Caredwen Foley, a third-year graduate student in BU’s School of Public Health with experience in surveys and analytics, said she understands why BU would remove the symptom inquiries.
“My interpretation of that is that they were getting a lot of affirmative responses to symptoms that were not specifically indicative of exposure or infection,” Foley said. “I wouldn’t be surprised if there are subsequent changes to the list of symptoms or those questions in that survey.”
Foley said she did not understand, however, why BU deleted the contact tracing question from the COVID-19 survey.
“On the surface, to me, it seems very reasonable to try to collect information about that via the symptom attestation survey,” Foley said. “I was surprised to see it removed, but I don’t know what the details are.”
For Foley, the biggest adjustments she would like to see made are to BU’s dashboard. The way information is presented on the topmost chart, she said, makes the data harder to interpret.
The bar chart displays the positive and negative test results for each day in two stacked colors within the same bar.
“Given the extremely large number of tests that are being conducted, the positive tests are always meant to show up as a tiny, tiny sliver on that chart,” Foley said. “I think that this information would be a lot easier to interpret … if instead those were shown as line graphs.”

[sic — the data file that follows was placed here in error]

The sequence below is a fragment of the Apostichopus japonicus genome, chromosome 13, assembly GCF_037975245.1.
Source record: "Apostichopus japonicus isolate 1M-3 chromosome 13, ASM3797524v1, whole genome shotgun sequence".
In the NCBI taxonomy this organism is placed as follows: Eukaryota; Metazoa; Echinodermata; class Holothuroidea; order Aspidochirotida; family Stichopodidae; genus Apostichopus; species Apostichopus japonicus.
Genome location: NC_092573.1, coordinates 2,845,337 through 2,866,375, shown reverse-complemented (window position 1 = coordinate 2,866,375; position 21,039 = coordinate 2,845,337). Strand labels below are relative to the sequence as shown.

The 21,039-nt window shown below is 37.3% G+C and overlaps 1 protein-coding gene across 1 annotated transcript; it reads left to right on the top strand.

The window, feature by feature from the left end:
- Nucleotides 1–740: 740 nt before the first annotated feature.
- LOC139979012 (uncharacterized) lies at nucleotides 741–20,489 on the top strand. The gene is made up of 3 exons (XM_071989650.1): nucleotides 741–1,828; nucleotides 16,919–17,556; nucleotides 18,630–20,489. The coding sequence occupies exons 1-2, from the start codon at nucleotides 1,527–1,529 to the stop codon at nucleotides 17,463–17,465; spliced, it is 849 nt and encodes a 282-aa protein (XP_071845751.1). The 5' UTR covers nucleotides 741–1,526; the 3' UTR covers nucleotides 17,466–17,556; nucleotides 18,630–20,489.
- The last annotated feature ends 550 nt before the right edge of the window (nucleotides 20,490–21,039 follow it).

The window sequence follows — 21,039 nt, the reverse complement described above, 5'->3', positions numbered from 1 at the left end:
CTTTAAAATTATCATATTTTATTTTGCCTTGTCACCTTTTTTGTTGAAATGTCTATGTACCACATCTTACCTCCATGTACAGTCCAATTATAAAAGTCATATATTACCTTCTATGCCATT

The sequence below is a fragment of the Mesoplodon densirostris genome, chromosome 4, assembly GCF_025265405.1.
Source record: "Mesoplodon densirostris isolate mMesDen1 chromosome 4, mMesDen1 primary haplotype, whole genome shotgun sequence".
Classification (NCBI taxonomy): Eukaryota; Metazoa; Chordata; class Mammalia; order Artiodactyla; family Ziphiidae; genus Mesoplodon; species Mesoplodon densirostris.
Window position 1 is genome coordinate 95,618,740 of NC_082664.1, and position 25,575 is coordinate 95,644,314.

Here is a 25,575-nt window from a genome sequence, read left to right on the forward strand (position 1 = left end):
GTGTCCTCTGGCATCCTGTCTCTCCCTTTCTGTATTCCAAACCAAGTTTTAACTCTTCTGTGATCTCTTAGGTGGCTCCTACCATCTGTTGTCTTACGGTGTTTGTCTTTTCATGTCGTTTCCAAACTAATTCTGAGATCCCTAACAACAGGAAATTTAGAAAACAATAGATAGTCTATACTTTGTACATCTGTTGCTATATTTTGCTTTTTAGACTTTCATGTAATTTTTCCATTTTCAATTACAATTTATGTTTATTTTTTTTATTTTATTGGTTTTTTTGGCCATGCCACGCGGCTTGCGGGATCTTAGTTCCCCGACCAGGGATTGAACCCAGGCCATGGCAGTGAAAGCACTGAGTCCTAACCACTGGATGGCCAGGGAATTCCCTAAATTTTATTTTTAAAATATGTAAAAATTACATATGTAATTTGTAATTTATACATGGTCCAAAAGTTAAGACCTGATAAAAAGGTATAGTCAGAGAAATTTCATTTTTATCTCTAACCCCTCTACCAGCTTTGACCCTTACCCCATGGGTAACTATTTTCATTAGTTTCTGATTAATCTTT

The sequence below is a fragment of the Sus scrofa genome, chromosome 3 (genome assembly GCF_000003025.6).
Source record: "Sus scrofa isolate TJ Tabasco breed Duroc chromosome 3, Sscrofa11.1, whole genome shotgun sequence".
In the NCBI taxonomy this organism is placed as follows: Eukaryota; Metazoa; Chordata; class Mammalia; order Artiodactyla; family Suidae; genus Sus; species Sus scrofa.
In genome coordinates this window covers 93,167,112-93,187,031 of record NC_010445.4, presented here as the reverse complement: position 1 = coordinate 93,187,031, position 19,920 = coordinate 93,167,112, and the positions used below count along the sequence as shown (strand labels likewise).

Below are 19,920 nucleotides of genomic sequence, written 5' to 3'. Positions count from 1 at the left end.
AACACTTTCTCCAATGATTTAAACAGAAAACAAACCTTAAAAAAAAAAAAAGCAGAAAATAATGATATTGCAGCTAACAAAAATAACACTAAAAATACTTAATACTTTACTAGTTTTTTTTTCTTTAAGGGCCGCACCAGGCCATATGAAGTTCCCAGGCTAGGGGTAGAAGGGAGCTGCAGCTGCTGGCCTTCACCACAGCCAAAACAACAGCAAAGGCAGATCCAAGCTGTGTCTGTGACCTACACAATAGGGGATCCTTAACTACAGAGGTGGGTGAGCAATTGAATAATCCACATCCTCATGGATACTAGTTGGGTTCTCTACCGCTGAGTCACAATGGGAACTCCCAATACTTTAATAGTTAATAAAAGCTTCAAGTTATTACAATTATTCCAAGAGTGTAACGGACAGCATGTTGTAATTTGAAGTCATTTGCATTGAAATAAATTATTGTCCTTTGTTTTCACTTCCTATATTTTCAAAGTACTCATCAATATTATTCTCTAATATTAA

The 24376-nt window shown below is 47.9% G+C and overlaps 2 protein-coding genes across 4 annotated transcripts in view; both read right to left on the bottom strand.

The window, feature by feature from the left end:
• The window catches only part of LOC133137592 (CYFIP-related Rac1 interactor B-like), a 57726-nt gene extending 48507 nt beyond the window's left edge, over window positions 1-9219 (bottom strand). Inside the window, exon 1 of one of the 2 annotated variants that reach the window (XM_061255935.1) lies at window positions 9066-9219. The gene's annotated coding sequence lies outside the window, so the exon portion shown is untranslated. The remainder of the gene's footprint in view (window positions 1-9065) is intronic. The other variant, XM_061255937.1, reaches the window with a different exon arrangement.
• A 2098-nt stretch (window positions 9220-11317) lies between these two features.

Foley added that the dashboard’s comparisons to local data are “inappropriate.” One problem she sees is that people are being tested at varying frequencies.
“Most people don’t have routine access to testing if they don’t have a reason to think they’ve been infected with COVID-19,” Foley said. “It’s not clear whether the BU tests are included within those Massachusetts and local counties’ averages.”
Hatfield said the information students would actually need — such as who was present in a public space at the same time as them — is too precise, making the dashboard impractical for making daily decisions.
“If I were a student, my main concern would be about the hyper-local environments of people with whom I might have contact,” Hatfield said. “The campus-level information is a signal to the outside world of how BU is doing.”
College of Arts and Sciences senior Jithvan Ariyaratne said he was happy BU reduced the amount of questions the survey prompts, removing the specific questions he believed were likely irrelevant to COVID-19.
“It was a smart move … because the basic check that they were trying to do was pretty broad,” Ariyaratne said. “I’m glad they removed things like diarrhea and stuff like that because you could always have eaten something bad in the dining hall the day before and woken up to diarrhea.”
Ariyaratne added he is optimistic about BU’s response to the pandemic, after seeing increased testing across campus and having received his results consistently on time.
“I’m really happy with it,” Ariyaratne said, “and I feel like BU does indeed have one of the best [COVID-19] responses in the country right now.”